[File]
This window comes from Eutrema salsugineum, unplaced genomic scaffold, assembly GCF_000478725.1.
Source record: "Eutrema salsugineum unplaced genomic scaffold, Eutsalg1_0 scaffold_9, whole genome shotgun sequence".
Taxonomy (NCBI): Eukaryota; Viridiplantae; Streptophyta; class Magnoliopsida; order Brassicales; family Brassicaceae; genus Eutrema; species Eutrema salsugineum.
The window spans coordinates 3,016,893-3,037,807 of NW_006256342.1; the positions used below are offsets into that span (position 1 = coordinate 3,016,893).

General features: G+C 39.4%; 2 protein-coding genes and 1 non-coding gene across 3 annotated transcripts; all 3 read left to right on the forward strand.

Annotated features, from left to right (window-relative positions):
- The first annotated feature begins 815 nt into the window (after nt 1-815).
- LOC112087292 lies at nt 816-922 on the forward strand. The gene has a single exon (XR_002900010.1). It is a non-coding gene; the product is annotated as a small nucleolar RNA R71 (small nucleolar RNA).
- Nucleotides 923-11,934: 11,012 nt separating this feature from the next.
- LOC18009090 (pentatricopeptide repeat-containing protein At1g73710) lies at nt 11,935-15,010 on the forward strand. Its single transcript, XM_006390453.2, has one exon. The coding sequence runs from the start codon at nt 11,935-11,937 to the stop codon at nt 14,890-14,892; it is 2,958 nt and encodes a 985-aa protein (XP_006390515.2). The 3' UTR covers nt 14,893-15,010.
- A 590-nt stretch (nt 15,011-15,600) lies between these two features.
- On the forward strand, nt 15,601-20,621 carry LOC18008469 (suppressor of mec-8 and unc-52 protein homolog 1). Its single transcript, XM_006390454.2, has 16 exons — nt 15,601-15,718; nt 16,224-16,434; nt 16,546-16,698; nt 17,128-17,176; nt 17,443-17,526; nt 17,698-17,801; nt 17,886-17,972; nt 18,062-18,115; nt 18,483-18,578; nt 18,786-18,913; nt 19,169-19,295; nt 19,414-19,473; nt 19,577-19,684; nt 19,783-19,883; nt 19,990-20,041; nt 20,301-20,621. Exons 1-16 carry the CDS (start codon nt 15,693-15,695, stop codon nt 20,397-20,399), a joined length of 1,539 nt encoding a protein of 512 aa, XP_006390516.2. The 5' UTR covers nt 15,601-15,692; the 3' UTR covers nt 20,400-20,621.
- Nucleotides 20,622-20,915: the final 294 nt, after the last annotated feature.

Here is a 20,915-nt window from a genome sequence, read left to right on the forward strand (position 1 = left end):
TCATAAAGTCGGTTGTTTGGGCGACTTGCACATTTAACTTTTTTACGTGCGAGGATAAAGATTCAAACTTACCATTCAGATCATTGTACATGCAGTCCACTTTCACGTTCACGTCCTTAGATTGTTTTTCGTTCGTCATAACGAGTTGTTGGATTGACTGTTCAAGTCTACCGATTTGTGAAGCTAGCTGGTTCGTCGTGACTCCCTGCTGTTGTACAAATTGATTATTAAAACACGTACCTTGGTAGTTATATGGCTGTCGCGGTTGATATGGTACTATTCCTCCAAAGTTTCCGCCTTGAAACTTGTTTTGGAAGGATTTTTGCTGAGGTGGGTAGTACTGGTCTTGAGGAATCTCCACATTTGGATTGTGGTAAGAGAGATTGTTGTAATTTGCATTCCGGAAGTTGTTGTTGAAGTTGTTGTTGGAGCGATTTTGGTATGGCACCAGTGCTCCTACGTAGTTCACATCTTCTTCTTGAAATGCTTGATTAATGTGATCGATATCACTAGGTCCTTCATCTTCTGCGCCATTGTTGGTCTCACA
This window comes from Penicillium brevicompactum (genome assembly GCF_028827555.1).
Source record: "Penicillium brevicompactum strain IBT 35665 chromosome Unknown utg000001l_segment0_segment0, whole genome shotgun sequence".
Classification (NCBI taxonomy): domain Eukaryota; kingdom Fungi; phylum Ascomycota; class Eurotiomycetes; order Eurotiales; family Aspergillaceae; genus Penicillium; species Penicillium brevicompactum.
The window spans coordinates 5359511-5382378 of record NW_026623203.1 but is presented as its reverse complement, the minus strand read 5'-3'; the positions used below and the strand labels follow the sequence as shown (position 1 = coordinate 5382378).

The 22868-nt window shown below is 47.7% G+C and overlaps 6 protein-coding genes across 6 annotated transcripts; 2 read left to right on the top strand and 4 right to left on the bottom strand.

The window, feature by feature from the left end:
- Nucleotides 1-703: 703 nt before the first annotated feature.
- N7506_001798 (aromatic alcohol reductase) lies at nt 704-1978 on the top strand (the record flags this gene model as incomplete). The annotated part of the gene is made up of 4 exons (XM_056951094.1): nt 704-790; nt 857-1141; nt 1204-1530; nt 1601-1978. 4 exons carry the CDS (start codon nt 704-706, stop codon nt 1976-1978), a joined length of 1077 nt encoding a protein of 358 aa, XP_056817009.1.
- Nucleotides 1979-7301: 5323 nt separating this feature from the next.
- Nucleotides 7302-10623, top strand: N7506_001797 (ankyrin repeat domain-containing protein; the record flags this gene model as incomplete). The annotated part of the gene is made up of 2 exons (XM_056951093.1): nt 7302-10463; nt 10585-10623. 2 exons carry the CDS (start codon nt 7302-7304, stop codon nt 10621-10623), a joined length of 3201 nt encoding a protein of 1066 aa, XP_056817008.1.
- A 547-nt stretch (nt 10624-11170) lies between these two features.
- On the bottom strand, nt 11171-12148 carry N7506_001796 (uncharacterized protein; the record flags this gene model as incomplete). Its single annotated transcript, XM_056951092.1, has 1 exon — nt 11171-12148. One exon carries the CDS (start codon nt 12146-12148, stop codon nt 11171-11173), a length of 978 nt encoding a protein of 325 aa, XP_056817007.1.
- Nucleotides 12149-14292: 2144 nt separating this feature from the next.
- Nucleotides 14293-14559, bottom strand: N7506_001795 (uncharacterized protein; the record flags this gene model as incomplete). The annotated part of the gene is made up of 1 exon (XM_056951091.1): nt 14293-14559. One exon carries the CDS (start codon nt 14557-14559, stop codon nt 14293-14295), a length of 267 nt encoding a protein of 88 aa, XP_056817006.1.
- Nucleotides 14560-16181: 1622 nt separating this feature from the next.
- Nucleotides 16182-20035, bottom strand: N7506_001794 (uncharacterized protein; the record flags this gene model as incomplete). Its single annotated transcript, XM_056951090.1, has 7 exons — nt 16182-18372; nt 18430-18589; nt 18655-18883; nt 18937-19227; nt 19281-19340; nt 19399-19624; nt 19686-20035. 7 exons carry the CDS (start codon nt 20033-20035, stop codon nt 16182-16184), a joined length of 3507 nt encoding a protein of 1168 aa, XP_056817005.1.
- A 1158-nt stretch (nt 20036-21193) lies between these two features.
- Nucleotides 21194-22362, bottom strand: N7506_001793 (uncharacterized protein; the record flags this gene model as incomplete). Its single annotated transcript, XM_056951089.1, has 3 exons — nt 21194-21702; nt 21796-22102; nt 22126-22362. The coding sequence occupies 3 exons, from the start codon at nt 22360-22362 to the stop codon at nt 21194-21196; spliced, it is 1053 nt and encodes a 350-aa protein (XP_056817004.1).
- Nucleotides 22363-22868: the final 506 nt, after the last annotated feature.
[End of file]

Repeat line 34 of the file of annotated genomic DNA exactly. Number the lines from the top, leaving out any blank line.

- Nucleotides 22363-22868: the final 506 nt, after the last annotated feature.